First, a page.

Randy's Corner Deli Library

31 March 2009

View from a booth: This is why the State of California celebrates the life of Cesar Chavez. He helped Mexican migrant workers upon whom this country depends for so many things win the right to freedom from a state of near-involuntary servitude. Kol HaKovod (Congratulations) and Yasher Koach (Way to go! Keep it up!) from a grateful Jew.

Randy Shiner

In celebration of Chávez

Youths honor legacy of civil rights leader by planting trees

2:00 a.m. March 31, 2009

Priscilla Pulido, (from left) Tiffany Boyle (Urban Corp team leader), Karina Pulido and Monica Sanchez helped loosen the roots of a Hong Kong orchid tree that they planted Saturday at 21st and J streets. The trees were planted to mark César Chávez's birthday, which is celebrated today. The leader emphasized community service. - Nelvin C. Cepeda / Union-Tribune

Ten-year-old Melanie Gonzalez was among the dozens of children who helped plant 125 trees in Logan Heights over the weekend.

Along the way they practiced the values they learned in school about their hero, César Chávez, whose birthday is celebrated today.

“Respect for the trees, teamwork, helping others,” said Melanie, a member of the César Chávez Service Club at the elementary school of the same name in San Diego.

“And sacrifice,” the fifth-grader added. “I had to wake up early. I had to be here on a Saturday.”

Nearly 10 years after California became the first state to honor César Chávez with a holiday, a new generation of students is learning about the late farm labor leader and his emphasis on service.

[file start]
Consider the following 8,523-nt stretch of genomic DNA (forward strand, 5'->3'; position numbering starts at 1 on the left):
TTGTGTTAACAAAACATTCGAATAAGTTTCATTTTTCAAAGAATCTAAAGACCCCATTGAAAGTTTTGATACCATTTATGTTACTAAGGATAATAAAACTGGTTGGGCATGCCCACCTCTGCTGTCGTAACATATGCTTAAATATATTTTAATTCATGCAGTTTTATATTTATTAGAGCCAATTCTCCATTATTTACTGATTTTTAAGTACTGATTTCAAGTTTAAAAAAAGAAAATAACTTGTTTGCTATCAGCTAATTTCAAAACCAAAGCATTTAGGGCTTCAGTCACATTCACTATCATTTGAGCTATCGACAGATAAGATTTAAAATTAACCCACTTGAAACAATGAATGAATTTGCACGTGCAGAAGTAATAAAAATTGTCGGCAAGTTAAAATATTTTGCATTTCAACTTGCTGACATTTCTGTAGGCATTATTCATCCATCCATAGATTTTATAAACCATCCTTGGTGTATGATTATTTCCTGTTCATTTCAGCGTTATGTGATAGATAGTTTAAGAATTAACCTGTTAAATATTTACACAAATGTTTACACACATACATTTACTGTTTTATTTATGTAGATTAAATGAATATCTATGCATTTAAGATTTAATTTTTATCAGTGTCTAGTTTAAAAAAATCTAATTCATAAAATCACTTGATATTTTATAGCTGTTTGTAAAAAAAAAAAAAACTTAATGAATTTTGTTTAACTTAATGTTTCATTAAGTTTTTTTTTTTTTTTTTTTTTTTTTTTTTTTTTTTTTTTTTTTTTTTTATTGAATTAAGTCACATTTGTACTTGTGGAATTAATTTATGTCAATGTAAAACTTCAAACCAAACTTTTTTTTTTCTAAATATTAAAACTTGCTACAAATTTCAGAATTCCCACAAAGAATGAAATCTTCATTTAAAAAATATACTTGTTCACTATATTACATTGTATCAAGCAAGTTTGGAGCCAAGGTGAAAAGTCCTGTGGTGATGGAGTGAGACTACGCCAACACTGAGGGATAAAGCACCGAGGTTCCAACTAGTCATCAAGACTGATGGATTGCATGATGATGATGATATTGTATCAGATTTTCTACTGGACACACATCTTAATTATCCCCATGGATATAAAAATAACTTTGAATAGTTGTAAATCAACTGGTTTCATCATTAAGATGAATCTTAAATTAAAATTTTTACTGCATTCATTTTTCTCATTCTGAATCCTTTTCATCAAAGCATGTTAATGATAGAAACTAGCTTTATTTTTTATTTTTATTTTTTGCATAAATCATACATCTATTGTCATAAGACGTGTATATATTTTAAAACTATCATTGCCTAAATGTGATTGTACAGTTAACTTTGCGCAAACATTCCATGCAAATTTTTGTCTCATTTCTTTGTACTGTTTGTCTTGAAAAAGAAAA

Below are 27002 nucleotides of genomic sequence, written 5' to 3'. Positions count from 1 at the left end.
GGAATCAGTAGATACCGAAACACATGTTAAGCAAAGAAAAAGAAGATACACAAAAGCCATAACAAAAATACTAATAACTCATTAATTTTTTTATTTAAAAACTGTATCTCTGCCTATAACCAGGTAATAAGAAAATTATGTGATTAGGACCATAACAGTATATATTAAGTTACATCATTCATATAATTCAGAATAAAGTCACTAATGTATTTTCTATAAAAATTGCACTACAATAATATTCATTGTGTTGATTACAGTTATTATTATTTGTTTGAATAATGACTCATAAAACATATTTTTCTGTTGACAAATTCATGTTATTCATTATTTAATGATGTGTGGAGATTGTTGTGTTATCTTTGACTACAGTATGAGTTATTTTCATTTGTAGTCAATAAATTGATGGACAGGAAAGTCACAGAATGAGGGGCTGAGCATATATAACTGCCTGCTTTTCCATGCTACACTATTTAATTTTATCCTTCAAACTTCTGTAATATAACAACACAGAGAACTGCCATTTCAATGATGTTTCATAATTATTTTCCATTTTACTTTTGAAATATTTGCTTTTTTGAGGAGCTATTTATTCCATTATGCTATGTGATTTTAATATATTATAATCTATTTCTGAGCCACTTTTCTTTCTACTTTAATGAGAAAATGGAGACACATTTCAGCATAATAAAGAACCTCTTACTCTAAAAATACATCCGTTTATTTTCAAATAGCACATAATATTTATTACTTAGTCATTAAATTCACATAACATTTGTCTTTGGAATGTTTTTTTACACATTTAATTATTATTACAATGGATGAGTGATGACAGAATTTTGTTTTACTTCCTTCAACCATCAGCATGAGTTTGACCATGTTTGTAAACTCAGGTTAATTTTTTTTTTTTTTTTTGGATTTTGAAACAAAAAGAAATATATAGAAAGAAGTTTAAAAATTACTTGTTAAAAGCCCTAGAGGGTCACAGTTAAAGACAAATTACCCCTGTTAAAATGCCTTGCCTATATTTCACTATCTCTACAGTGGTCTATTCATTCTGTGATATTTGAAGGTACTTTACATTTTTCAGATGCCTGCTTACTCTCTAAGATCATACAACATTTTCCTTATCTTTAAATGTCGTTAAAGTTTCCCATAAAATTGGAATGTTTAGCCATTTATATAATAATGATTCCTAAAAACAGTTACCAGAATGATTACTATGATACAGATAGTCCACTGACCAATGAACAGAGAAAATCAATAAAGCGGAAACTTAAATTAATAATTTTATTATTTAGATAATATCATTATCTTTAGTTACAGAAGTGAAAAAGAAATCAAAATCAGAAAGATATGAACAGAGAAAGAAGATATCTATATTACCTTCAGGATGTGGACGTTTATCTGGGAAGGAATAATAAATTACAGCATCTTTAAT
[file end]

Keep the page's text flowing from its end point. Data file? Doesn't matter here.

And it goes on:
They're doing it with help from the state's expanded curriculum about Chávez's life, work and values, and the dozens of Chávez service clubs that have formed after the state declared the holiday in 2000.

Family and friends of the late Latino civil rights leader oversee many of the clubs, which emphasize leadership through service.

“When the holiday came, we told ourselves, this is what we have to do. We have to teach the legacy,” said Linda LeGerrette, who along with her husband, Carlos, worked with Chávez in the 1960s and 1970s and now helps run 11 Chávez clubs in San Diego.

They meet regularly during the school year and are particularly active near the holiday when schools are encouraged to lead students in community service projects and discussions about Chávez.

At Burbank Elementary School in San Diego, which hosted the tree-planting project Saturday, Chávez's values are part of the school's character education, Principal Diana Grijalva said.

At Sunset View Elementary School in Point Loma, club members recently raised money for a recreational center.

The César E. Chávez Foundation, which oversees 60 Chávez clubs across the state, also trains teachers on ways to teach about his legacy.

Lucia Acevedo, a youth outreach worker at Taft Middle School in San Diego, recently put her training into action. Several of her students in classes spoke about Chávez's life and work. Today they'll speak at a campus event about nonviolence and acceptance of all people, which Chávez valued.

The 10 core values of Chávez, as they're known, are staples of the Chávez curriculum. They are: teach someone; sacrifice for others; help someone; determination; nonviolence; accepting of all people; respect for life and the environment; be proud; knowledge is power; and be creative.

Club organizers stressed the importance of sacrifice when they were recruiting students to plant trees in Logan Heights.

Melanie Gonzalez heard them loud and clear.

She normally goes to the park with her father Saturday morning but asked if they could go the next day. She had something important to do.

No comments: